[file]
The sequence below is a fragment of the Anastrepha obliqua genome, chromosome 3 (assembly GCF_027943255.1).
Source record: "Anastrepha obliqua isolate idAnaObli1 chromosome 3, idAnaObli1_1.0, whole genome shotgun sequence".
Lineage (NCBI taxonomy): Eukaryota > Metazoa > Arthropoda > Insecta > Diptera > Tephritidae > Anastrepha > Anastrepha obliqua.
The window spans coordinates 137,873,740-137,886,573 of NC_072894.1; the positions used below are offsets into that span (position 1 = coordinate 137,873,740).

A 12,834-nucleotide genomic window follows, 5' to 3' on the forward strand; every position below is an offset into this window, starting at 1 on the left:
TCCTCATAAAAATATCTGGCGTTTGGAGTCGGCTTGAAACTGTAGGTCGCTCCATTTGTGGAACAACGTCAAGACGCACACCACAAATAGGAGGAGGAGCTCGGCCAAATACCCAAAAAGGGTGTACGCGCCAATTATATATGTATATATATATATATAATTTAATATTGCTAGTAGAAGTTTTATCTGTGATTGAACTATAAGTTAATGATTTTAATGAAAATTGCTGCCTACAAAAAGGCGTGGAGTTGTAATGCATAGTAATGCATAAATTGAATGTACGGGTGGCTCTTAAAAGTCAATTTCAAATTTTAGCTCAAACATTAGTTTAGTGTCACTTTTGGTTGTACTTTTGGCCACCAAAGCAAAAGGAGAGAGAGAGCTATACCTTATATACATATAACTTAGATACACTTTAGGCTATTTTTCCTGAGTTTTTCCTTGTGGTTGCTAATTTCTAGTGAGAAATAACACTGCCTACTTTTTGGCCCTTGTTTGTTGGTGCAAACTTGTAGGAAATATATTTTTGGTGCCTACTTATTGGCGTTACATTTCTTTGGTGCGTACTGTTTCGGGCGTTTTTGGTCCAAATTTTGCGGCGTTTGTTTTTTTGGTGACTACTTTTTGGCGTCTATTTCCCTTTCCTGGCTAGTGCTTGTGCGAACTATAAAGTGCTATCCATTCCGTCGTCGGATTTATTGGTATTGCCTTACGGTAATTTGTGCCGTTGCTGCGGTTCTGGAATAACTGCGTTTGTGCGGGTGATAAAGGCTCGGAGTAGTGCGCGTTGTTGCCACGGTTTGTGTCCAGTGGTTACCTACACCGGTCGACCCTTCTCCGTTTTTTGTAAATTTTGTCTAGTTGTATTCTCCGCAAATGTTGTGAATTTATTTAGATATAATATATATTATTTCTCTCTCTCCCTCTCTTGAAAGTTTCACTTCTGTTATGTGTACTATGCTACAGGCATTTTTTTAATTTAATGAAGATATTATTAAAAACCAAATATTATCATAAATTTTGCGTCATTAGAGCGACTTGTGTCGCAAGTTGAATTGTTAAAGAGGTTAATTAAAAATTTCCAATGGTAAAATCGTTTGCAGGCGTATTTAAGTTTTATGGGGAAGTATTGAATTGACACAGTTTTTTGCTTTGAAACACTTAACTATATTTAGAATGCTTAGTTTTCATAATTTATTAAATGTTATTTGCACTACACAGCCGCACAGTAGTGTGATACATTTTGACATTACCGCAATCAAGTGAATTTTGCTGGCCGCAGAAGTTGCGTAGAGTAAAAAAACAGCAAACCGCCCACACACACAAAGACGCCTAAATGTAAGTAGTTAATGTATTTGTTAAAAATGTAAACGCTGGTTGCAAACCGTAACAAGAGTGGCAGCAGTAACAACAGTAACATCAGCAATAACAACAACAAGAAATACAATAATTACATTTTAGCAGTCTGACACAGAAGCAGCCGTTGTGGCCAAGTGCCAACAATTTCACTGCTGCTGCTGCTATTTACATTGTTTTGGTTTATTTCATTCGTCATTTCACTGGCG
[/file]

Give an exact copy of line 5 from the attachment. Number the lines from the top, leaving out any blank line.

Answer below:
A 12,834-nucleotide genomic window follows, 5' to 3' on the forward strand; every position below is an offset into this window, starting at 1 on the left: